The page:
Stephen William Hawking was born
on 8 January 1942 (300 years after the death of Galileo) in Oxford, England. His
parents' house was in north London, but during the second world war Oxford was
considered a safer place to have babies. When he was eight, his family moved to
St Albans, a town about 20 miles north of London. At eleven Stephen went to St
Albans School, and then on to University College, Oxford, his father's old
college. Stephen wanted to do Mathematics, although his father would have
preferred medicine. Mathematics was not available at University College, so he
did Physics instead. After three years and not very much work he was awarded a
first class honours degree in Natural Science.
At the age of 20, Hawking went on
to do research in Cosmology at Cambridge. This was also about the time when he
was diagnosed with the incurable disease ALS (Amyotrophic Lateral Sclerosis). He
slowly lost control of his muscles and was told would die within a few years. At
first, Hawking was shocked and upset. He could not find a reason for living
before he met his wife Jane Wilde. Later the progress of his illness slowed
down, and he finished his Ph.D.
is a picture of Stephen, and two actors portraying Albert Einstein and Isaac Newton
, taken on the set of Startrek: The Next Generation, while Stephen was
being filmed for an episode.
His supervisor was Denis Sciama,
although he had hoped to get Fred Hoyle who was working in Cambridge. After
gaining his Ph.D. he became first a Research Fellow, and later on a Professorial
Fellow at Gonville and Caius College. After leaving the Institute of Astronomy
in 1973 Stephen came to the Department of Applied Mathematics and Theoretical
Physics, and since 1979 has held the post of Lucasian Professor of Mathematics.
The chair was founded in 1663 with money left in the will of the Reverend Henry
Lucas, who had been the Member of Parliament for the University. It was first
held by Isaac Barrow, and then in 1669 by Isaac Newton.
Unfortunately in 1985, Hawking
caught pneumonia and had a tracheotomy operation, which removed his voice. He
had some difficult time to communicate with others. This situation was not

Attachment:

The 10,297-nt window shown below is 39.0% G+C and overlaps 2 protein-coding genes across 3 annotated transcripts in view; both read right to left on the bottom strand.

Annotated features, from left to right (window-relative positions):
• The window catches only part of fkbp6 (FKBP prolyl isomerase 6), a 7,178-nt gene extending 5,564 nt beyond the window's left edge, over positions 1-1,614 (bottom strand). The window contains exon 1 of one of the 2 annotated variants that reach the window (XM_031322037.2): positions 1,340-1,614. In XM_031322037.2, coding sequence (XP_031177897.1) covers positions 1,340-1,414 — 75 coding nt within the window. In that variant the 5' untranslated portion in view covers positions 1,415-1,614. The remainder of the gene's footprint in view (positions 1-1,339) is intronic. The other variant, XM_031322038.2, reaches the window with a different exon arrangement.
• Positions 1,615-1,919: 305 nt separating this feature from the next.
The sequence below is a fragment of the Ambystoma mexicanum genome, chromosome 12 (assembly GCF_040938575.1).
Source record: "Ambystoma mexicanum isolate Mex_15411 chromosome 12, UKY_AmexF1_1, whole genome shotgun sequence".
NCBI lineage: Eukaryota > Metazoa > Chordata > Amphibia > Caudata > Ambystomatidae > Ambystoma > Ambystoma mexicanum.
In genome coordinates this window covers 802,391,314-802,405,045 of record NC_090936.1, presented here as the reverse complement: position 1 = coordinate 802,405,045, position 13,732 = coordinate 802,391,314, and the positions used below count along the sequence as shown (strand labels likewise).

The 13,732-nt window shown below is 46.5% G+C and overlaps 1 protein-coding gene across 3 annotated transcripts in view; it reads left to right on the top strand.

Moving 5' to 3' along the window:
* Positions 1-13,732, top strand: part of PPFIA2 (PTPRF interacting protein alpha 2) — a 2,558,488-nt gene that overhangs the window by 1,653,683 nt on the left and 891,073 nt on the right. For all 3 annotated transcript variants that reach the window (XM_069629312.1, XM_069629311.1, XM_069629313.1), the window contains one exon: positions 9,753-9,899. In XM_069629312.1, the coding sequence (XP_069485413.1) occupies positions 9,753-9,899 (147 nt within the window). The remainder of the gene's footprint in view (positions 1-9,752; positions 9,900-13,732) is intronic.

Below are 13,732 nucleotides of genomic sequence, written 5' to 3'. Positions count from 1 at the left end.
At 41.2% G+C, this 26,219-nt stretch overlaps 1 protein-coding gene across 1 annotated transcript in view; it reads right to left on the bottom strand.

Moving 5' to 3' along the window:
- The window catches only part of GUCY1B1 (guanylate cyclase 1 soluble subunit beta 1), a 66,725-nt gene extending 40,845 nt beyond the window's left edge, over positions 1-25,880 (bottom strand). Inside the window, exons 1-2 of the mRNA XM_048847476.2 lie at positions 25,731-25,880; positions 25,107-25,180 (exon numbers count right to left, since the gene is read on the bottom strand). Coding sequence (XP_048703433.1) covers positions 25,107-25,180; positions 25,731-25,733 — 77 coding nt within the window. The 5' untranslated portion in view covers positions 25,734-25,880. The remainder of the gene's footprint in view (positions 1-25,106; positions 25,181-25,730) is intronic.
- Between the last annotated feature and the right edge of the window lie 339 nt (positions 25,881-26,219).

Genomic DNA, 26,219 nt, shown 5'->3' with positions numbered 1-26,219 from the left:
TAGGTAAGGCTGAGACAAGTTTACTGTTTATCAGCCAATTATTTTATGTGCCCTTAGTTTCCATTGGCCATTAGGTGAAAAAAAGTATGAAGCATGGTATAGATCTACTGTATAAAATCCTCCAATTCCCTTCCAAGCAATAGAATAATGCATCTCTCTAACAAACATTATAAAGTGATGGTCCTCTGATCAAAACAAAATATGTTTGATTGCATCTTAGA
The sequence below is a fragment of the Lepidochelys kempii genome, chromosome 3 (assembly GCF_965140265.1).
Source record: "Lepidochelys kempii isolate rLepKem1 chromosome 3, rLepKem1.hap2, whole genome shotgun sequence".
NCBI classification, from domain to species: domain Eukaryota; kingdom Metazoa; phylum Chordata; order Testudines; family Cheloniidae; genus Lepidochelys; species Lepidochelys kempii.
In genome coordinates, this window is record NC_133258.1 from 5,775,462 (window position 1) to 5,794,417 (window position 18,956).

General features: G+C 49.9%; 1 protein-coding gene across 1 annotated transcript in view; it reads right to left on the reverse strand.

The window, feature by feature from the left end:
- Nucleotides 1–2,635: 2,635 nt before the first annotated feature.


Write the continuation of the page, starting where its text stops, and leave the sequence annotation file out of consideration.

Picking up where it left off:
relieved until he had a small portable computer and a speech synthesizer fitted
to his wheelchair by David Mason of Cambridge.
Stephen Hawking has worked on the
basic laws which govern the universe. With Roger Penrose he showed that
Einstein's General Theory of Relativity implied space and time would have a
beginning in the Big Bang and an end in black holes. These results indicated it
was necessary to unify General Relativity with Quantum Theory, the other great
Scientific development of the first half of the 20th Century. One consequence of
such a unification that he discovered was that black holes should not be
completely black, but should emit radiation and eventually evaporate and
disappear. Another conjecture is that the universe has no edge or boundary in
imaginary time. This would imply that the way the universe began was completely
determined by the laws of science.
His many publications include The
Large Scale Structure of Spacetime with G F R Ellis, General Relativity: An
Einstein Centenary Survey, with W Israel, and 300 Years of Gravity, with W
Israel. Stephen Hawking has three popular books published; his best seller A
Brief History of Time, Black Holes and Baby Universes and Other Essays and most
recently in 2001, The Universe in a Nutshell.
Professor Hawking has twelve
honorary degrees, was awarded the CBE in 1982, and was made a Companion of
Honour in 1989. He is the recipient of many awards, medals and prizes and is a
Fellow of The Royal Society and a Member of the US National Academy of Sciences.
Stephen Hawking continues to
combine family life (he has three children and one grandchild), and his research
into theoretical physics together with an extensive programme of travel and